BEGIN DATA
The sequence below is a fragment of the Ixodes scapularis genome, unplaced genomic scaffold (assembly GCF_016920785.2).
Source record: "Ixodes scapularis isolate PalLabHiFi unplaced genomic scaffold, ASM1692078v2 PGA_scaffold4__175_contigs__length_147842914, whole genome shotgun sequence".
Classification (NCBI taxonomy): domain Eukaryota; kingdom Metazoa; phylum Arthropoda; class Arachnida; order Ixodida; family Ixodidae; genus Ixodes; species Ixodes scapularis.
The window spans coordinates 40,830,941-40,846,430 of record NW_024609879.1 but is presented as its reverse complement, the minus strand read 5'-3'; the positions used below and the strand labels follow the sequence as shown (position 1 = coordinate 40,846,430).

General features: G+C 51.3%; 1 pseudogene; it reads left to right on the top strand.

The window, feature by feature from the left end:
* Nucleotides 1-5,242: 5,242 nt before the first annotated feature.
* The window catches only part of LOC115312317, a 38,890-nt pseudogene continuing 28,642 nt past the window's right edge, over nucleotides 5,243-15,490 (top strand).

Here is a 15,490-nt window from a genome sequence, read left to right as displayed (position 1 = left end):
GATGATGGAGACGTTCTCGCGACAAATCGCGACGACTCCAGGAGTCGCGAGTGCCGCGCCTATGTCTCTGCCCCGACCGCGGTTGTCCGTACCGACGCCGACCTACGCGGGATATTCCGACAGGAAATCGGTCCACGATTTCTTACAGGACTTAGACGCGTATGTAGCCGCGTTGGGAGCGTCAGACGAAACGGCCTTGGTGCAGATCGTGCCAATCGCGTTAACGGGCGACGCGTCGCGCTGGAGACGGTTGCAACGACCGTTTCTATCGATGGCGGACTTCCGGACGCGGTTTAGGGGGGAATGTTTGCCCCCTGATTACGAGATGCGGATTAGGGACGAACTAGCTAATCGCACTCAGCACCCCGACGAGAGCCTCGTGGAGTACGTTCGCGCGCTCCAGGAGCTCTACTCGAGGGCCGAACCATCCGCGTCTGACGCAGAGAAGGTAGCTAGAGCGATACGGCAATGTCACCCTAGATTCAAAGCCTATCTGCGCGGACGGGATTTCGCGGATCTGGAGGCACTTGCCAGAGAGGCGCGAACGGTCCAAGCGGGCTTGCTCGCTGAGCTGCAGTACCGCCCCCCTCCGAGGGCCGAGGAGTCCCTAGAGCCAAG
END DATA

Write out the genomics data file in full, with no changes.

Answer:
The sequence below is a fragment of the Ixodes scapularis genome, unplaced genomic scaffold (assembly GCF_016920785.2).
Source record: "Ixodes scapularis isolate PalLabHiFi unplaced genomic scaffold, ASM1692078v2 PGA_scaffold4__175_contigs__length_147842914, whole genome shotgun sequence".
Classification (NCBI taxonomy): domain Eukaryota; kingdom Metazoa; phylum Arthropoda; class Arachnida; order Ixodida; family Ixodidae; genus Ixodes; species Ixodes scapularis.
The window spans coordinates 40,830,941-40,846,430 of record NW_024609879.1 but is presented as its reverse complement, the minus strand read 5'-3'; the positions used below and the strand labels follow the sequence as shown (position 1 = coordinate 40,846,430).

General features: G+C 51.3%; 1 pseudogene; it reads left to right on the top strand.

The window, feature by feature from the left end:
* Nucleotides 1-5,242: 5,242 nt before the first annotated feature.
* The window catches only part of LOC115312317, a 38,890-nt pseudogene continuing 28,642 nt past the window's right edge, over nucleotides 5,243-15,490 (top strand).

Here is a 15,490-nt window from a genome sequence, read left to right as displayed (position 1 = left end):
GATGATGGAGACGTTCTCGCGACAAATCGCGACGACTCCAGGAGTCGCGAGTGCCGCGCCTATGTCTCTGCCCCGACCGCGGTTGTCCGTACCGACGCCGACCTACGCGGGATATTCCGACAGGAAATCGGTCCACGATTTCTTACAGGACTTAGACGCGTATGTAGCCGCGTTGGGAGCGTCAGACGAAACGGCCTTGGTGCAGATCGTGCCAATCGCGTTAACGGGCGACGCGTCGCGCTGGAGACGGTTGCAACGACCGTTTCTATCGATGGCGGACTTCCGGACGCGGTTTAGGGGGGAATGTTTGCCCCCTGATTACGAGATGCGGATTAGGGACGAACTAGCTAATCGCACTCAGCACCCCGACGAGAGCCTCGTGGAGTACGTTCGCGCGCTCCAGGAGCTCTACTCGAGGGCCGAACCATCCGCGTCTGACGCAGAGAAGGTAGCTAGAGCGATACGGCAATGTCACCCTAGATTCAAAGCCTATCTGCGCGGACGGGATTTCGCGGATCTGGAGGCACTTGCCAGAGAGGCGCGAACGGTCCAAGCGGGCTTGCTCGCTGAGCTGCAGTACCGCCCCCCTCCGAGGGCCGAGGAGTCCCTAGAGCCAAG